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RISEING-MOTOR-CLASSICS

Old Timer Classic Trucks








 

A classic car is an older car; the exact meaning is varied around the world. The Classic Car Club of America maintains that a car must be between 20 and 40 years old to be a classic, while cars over 45 years fall into the Antique Class. In the UK 'classic cars' range from Veteran pre first world war, Vintage 1919-1930, Post-Vintage 1930s. Post second world war cars aren't so designated.


The Classic Car Club of America defines a CCCA Classic as follows:

A CCCA Classic is a "fine" or "distinctive" automobile, either American or foreign built, produced between 1925 and 1948... Other factors, including engine displacement, custom coachwork and luxury accessories, such as power brakes, power clutch, and "one-shot" or automatic lubrication systems, help determine whether a car is considered to be a Classic.


Any member may petition for a vehicle to join the list. Such applications are carefully scrutinized and rarely is a new vehicle type admitted.

This rather exclusive definition of a classic car is not universally followed, however, and this is acknowledged by the CCCA: while it still maintains the true definition of "classic car" is its, it generally uses terms such as CCCA Classic or the trademarked Full Classic to avoid confusion.


 

These vehicles are generally older, anywhere from 15–25 years, but are not accepted as classics according to the Antique Automobile Club of America.

In the UK the Modern Classic definition is open to the discretion often by Insurance Brokers and Insurance Companies who regard a Modern Classic as a vehicle that is considered collectible regardless of age.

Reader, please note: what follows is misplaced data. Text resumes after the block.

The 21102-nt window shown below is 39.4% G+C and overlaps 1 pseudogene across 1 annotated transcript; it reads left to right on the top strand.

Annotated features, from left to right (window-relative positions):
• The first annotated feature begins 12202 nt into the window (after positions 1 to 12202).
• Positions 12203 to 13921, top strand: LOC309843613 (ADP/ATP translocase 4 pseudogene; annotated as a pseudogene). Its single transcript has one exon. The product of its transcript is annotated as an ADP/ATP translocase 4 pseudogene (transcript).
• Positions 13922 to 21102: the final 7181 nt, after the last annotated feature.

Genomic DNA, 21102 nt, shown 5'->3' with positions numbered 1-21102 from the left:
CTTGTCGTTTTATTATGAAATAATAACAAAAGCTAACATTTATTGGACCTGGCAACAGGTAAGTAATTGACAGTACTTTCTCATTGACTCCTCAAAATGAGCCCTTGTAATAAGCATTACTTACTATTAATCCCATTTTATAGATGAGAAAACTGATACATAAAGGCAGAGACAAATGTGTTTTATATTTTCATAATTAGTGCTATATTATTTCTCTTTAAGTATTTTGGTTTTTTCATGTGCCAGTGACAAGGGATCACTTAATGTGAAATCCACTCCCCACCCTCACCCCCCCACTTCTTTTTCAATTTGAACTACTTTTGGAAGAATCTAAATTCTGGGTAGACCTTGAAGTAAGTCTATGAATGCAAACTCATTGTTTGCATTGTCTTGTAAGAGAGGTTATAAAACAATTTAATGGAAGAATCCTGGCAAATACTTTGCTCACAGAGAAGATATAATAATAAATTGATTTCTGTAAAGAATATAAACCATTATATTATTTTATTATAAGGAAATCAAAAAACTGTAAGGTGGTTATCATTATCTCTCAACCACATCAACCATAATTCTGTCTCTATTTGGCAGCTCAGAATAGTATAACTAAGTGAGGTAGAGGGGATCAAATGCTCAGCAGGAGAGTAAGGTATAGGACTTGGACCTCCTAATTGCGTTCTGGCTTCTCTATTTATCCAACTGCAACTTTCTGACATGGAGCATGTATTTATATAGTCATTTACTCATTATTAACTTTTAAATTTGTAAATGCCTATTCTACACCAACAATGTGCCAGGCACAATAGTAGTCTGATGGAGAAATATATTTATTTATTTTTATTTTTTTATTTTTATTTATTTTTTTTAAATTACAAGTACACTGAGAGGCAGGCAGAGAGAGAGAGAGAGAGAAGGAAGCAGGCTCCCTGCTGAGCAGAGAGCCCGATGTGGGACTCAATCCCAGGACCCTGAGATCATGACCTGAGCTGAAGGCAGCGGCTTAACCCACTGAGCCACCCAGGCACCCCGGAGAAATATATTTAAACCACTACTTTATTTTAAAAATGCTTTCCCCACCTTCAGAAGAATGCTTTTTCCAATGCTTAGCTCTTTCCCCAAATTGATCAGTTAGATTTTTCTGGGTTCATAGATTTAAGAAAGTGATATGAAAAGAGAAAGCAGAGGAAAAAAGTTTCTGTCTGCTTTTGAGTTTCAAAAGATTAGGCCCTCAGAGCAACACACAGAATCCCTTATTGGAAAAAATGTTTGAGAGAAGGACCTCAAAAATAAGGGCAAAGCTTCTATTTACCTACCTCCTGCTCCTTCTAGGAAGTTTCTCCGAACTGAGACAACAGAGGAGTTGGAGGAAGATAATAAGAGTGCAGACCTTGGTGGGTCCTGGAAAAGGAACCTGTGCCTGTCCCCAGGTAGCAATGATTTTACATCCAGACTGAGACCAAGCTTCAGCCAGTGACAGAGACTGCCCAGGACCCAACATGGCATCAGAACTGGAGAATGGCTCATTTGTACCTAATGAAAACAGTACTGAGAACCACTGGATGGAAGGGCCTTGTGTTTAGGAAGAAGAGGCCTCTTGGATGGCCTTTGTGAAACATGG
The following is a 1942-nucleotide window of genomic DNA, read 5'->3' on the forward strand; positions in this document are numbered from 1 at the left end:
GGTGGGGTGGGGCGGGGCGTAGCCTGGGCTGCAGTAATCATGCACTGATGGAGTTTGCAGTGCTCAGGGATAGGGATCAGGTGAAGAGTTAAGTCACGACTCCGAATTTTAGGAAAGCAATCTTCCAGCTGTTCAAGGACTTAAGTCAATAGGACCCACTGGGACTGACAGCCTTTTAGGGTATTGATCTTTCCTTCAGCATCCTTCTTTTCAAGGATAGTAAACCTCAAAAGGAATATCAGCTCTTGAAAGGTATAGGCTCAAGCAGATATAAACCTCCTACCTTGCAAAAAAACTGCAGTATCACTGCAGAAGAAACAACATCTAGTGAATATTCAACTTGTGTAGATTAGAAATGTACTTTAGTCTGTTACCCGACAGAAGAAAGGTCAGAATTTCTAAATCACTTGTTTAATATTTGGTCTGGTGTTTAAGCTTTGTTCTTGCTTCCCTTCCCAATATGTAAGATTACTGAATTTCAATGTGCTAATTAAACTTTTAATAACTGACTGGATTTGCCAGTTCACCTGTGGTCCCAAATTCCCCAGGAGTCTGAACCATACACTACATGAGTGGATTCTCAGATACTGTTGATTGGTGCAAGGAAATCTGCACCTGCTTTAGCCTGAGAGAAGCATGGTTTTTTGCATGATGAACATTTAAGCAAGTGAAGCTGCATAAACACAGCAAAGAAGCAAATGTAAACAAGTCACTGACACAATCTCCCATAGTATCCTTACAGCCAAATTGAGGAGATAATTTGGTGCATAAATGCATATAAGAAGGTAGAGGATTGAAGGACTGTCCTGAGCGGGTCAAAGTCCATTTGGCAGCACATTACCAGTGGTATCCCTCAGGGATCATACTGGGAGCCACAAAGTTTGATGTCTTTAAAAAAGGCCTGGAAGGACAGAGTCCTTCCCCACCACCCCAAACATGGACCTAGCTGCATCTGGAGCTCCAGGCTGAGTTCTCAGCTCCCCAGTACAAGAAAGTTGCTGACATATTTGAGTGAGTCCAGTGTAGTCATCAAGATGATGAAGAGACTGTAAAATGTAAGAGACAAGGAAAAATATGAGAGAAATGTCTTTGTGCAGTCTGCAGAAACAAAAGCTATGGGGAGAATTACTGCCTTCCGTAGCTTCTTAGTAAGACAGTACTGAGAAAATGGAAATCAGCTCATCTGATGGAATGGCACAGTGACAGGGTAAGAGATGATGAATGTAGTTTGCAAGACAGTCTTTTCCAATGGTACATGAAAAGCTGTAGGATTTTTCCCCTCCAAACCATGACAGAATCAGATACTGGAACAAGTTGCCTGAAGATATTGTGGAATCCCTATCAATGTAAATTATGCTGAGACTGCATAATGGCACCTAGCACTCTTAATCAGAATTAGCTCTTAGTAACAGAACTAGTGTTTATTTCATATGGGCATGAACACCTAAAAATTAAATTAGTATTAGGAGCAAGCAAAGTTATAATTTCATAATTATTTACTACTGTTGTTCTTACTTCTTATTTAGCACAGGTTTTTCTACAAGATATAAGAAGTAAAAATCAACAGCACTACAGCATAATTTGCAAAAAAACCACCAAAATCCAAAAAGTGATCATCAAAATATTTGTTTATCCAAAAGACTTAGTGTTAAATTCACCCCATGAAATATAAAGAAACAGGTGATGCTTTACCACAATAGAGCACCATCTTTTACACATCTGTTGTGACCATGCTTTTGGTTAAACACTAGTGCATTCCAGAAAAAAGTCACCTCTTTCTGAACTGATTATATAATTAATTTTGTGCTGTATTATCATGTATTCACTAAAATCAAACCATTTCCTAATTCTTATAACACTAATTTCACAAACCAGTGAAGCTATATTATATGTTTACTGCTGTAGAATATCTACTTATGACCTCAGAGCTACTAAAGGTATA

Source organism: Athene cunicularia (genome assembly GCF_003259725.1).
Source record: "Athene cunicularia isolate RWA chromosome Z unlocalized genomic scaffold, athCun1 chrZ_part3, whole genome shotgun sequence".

The usage of the vehicle limited to recreational purposes and/or restricted mileage, is also taken into account.

There was a worldwide change in styling trends in the immediate years after the end of World War II. The 1946 Crosley and Kaiser-Frazer, for example, changed the traditional discrete replaceable-fender treatment.

From this point on, automobiles of all kinds became envelope bodies in basic plan. The CCCA term, "Antique Car" has been confined to "the functionally traditional designs of the earlier period" mostly pre-war. They tended to have removable fenders, trunk, headlights, and a usual vertical grill treatment.
In a large vehicle, such as a Duesenberg, Pierce-Arrow, or in a smaller form, the MG TC, with traditional lines, might typify the CCCA term. Another vehicle might be a classic example of a later period but not a car from the "classic period of design", in the opinion of the CCCA.

A 'vintage car' is commonly defined as a car built between the start of 1919 and the end of 1930 known as the 'Vintage era'. There is little debate about the start date of the vintage period the end of World War I is a nicely defined marker there but the end date is a matter of a little more debate.


The British definition is strict about 1930 being the cut-off, and is widely accepted while some American sources prefer 1925 since it is the pre-classic car period as defined by the Classic Car Club of America. Others see the classic period as overlapping the vintage period, especially since the vintage designation covers all vehicles produced in the period while the official classic definition does not, only including high-end vehicles of the period. Some consider the start of World War II to be the end date of the vintage period.


The vintage era in the automotive world was a time of transition.

The car started off in 1919 as still something of a rarity, and ended up, in 1930, well on the way towards ubiquity.

In fact, automobile production at the end of this period was not matched again until the 1950s.

In the intervening years, most industrialized states built nationwide road systems with the result that, towards the end of the period, the ability to negotiate unpaved roads was no longer a prime consideration of automotive design.


In the United States, an antique car is generally defined as a car over 25 years of age, this being the definition used by the Antique Automobile Club of America.